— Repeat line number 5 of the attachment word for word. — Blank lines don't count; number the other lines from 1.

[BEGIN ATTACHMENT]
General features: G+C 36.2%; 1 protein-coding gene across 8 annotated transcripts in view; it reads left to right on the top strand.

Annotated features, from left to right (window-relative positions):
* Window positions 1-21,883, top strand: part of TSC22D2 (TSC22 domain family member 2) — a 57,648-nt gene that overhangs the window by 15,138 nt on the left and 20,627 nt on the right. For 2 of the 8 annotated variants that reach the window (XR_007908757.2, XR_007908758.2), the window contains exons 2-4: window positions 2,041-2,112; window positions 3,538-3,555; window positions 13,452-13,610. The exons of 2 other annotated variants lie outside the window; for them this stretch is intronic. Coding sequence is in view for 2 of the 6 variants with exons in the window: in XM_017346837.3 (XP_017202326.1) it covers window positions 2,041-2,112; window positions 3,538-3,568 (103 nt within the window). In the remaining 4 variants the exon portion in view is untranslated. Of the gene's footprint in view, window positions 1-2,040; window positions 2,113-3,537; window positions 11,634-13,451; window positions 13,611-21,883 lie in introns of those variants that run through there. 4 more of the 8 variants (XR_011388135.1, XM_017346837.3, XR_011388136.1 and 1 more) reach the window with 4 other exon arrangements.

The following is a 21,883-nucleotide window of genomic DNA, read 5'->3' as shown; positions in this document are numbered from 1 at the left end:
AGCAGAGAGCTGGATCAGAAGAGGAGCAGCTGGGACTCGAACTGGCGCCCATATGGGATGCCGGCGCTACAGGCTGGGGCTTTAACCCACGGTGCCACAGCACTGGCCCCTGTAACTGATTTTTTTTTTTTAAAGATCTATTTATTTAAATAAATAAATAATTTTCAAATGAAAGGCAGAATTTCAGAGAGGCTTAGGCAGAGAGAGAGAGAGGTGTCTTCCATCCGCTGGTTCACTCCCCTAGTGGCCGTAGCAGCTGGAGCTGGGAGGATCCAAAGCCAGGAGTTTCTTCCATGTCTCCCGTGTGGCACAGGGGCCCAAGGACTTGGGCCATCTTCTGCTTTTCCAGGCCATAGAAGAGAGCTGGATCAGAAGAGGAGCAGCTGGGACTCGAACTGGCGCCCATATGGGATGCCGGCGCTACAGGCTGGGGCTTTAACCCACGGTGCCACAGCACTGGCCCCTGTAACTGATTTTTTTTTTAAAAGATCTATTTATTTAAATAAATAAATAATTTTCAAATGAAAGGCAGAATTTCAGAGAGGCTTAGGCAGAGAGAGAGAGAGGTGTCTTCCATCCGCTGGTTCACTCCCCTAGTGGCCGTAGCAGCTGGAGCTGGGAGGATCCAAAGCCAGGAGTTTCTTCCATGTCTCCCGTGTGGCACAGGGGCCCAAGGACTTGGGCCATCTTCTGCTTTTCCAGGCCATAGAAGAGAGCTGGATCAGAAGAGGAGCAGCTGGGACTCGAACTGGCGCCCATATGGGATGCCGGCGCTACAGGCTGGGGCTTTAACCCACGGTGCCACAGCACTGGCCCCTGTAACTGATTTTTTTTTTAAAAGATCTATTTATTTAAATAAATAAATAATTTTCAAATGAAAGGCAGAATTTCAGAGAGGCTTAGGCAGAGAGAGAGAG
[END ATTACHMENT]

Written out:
AGCAGAGAGCTGGATCAGAAGAGGAGCAGCTGGGACTCGAACTGGCGCCCATATGGGATGCCGGCGCTACAGGCTGGGGCTTTAACCCACGGTGCCACAGCACTGGCCCCTGTAACTGATTTTTTTTTTTTAAAGATCTATTTATTTAAATAAATAAATAATTTTCAAATGAAAGGCAGAATTTCAGAGAGGCTTAGGCAGAGAGAGAGAGAGGTGTCTTCCATCCGCTGGTTCACTCCCCTAGTGGCCGTAGCAGCTGGAGCTGGGAGGATCCAAAGCCAGGAGTTTCTTCCATGTCTCCCGTGTGGCACAGGGGCCCAAGGACTTGGGCCATCTTCTGCTTTTCCAGGCCATAGAAGAGAGCTGGATCAGAAGAGGAGCAGCTGGGACTCGAACTGGCGCCCATATGGGATGCCGGCGCTACAGGCTGGGGCTTTAACCCACGGTGCCACAGCACTGGCCCCTGTAACTGATTTTTTTTTTAAAAGATCTATTTATTTAAATAAATAAATAATTTTCAAATGAAAGGCAGAATTTCAGAGAGGCTTAGGCAGAGAGAGAGAGAGGTGTCTTCCATCCGCTGGTTCACTCCCCTAGTGGCCGTAGCAGCTGGAGCTGGGAGGATCCAAAGCCAGGAGTTTCTTCCATGTCTCCCGTGTGGCACAGGGGCCCAAGGACTTGGGCCATCTTCTGCTTTTCCAGGCCATAGAAGAGAGCTGGATCAGAAGAGGAGCAGCTGGGACTCGAACTGGCGCCCATATGGGATGCCGGCGCTACAGGCTGGGGCTTTAACCCACGGTGCCACAGCACTGGCCCCTGTAACTGATTTTTTTTTTAAAAGATCTATTTATTTAAATAAATAAATAATTTTCAAATGAAAGGCAGAATTTCAGAGAGGCTTAGGCAGAGAGAGAGAG